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ABC Australia /Asia Pacific June 6, 2001

A leading demographer predicts that the population in the South Pacific will double in the next 50 years.

Professor John Caldwell has been calculating the number of people in Oceania over the last thousand years as part of a world project by the International Union for Scientific Study of Population.

In 2000, Oceania’s population was 30 and a half million, which is half of one percent of the world’s total. Australia has 62% of Oceania’s people, Melanesia 21%, New Zealand 13% and Polynesia and Micronesia 2% each.

Professor Caldwell says death rates have fallen dramatically since WWII, and this has led to a dramatic multiplication of population, although there is a slowdown at the moment.

Birth Rates Down

"Birth rates are now well on the way down in Polynesia, somewhat less rapidly in Micronesia, less rapidly still in Melanesia, although even in Melanesia birth rates are now falling.

"By the end of the present century most of us expect that they’ll be equally grim again. That doesn’t mean that population growth won’t be pretty rapid in the next 50 years in the Pacific, it will be, and it will be a question both of developing resources towards resources and so on further, but almost certainly of continued immigration to Australia, America and New Zealand and so on."

The Professor says the island countries will probably double their populations within 50 years, although there are definite regional variations. He points out that in terms of density, Micronesia is more densely populated than China, Polynesia is close to European population densities, and Melanesia has greater density than North America.

Can Islands Cope?

But can island states actually deal with those sorts of populations?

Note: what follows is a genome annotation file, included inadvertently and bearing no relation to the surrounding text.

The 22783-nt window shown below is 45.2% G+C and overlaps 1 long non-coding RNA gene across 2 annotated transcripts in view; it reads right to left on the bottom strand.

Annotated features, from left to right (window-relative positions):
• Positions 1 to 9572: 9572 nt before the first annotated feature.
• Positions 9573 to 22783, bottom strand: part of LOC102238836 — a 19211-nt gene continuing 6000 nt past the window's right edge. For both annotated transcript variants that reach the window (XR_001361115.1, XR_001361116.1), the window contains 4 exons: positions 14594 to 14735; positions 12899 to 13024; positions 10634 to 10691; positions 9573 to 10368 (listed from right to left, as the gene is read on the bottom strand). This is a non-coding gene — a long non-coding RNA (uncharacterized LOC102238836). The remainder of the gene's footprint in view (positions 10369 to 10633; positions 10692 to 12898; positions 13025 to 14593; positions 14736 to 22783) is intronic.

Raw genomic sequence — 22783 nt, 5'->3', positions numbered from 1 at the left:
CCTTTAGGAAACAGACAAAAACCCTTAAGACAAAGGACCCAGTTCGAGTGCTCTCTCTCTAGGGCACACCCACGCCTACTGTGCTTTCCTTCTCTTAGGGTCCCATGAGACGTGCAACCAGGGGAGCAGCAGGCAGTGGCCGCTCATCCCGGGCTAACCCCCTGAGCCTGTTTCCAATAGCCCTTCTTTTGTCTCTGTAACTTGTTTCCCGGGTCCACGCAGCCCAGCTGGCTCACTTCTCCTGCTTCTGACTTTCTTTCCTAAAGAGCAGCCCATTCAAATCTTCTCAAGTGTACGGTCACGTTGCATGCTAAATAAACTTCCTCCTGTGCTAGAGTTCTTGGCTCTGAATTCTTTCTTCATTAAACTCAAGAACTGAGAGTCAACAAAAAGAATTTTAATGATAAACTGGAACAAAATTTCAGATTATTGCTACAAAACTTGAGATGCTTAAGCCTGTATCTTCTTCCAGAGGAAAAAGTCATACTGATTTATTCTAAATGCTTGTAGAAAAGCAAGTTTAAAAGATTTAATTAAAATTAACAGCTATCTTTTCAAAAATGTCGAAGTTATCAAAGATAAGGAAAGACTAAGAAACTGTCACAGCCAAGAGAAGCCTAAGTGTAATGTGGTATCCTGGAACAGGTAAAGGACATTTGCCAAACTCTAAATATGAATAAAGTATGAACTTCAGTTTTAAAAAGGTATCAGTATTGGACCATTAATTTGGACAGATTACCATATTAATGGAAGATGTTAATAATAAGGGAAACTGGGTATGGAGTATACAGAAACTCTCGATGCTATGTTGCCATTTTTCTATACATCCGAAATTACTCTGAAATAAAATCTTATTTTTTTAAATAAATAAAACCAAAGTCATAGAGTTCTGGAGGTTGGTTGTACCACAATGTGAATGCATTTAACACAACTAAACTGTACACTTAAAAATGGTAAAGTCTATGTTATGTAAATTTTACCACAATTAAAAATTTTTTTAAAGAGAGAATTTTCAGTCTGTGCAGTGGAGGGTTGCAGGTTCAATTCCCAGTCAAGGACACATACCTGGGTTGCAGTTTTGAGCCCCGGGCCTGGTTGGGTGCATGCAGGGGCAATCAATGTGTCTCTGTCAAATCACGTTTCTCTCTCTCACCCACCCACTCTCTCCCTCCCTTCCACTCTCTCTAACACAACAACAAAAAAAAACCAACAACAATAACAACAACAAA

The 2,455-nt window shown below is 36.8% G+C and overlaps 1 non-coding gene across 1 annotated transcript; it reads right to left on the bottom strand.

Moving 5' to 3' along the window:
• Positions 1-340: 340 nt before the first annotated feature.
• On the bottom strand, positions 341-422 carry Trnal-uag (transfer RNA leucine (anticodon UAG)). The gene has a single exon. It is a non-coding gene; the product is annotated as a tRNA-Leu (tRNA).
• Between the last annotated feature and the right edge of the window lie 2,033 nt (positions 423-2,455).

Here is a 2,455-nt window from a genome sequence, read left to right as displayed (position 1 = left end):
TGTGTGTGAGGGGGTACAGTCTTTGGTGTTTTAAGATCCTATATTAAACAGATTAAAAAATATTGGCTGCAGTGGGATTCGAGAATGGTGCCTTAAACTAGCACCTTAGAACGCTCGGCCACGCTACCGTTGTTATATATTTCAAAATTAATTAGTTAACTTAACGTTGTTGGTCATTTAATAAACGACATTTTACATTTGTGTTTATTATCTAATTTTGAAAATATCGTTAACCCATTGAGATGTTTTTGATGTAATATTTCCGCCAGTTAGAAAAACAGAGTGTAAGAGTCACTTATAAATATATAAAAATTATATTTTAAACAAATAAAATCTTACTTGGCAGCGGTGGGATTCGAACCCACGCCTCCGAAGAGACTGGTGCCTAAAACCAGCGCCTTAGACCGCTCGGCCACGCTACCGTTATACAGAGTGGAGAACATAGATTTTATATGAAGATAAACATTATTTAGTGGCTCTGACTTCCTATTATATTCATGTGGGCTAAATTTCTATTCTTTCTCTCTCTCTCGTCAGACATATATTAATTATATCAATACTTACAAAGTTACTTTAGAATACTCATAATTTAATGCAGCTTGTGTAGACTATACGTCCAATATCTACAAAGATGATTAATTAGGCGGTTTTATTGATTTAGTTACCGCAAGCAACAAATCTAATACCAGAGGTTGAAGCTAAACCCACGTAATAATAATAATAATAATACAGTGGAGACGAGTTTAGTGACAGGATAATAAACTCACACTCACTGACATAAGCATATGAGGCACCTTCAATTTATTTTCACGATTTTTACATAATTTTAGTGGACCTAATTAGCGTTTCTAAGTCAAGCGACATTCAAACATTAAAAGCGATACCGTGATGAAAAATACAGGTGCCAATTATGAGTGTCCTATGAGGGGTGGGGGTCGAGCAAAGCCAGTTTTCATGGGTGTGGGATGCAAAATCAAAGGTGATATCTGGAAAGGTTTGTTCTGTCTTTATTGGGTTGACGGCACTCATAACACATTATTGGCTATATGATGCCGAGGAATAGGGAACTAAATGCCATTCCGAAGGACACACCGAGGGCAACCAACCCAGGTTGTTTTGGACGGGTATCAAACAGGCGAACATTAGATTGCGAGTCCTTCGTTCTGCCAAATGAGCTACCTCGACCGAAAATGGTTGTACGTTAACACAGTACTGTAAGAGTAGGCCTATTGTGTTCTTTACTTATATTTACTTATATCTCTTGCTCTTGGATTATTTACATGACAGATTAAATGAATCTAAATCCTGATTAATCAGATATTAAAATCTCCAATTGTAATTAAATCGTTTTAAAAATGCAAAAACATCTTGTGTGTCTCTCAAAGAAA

"History tells us that on the whole they can. In the present century we’ve got to take into account that their resource areas extend well beyond the land area of the islands. Finally, what is expanding most in a richer world is tourism and there most of the Pacific Islands have a great deal to offer."

Professor Caldwell says it should be borne in mind that much of this Pacific population boom will actually affect developed nations on the Pacific Rim, which will be host to significant diaspora communities.

Migration to Australia and New Zealand

"My guess is that about half the population increase in the next 50 or 100 years will be dissipated in the form of migration to the usual places -- to New Zealand, to America and to Australia.

"The connections will be kept; doubtless they’ll be weakened over time, but if I’m right and about half the growth will leave the islands, the islands will nevertheless have to absorb the other half, and will have to diversify their economies, especially in, I think, new ways of attracting tourists."

He says although some of the island states will lose some of their best and brightest young people to this migratory drift, remittances they will send back will help to raise living standards.

Cultural Challenge

Professor Caldwell admits that indigenous cultures will face some strong challenges though.

"In one sense the whole world is homogenizing its culture. The culture of Europe is certainly not what it was 100 years ago; the same is true of the Islands.

"There’s the slightly worrying aspect that what will be sold is a kind of manufactured culture, something to make the tourists see how distinct they are, but then the Islands are not the only ones who will be guilty of that."

For additional reports from ABC Australia News Online, go to PACIFIC ISLANDS REPORT News/Information Links: Radio/TV News/ABC News Online.

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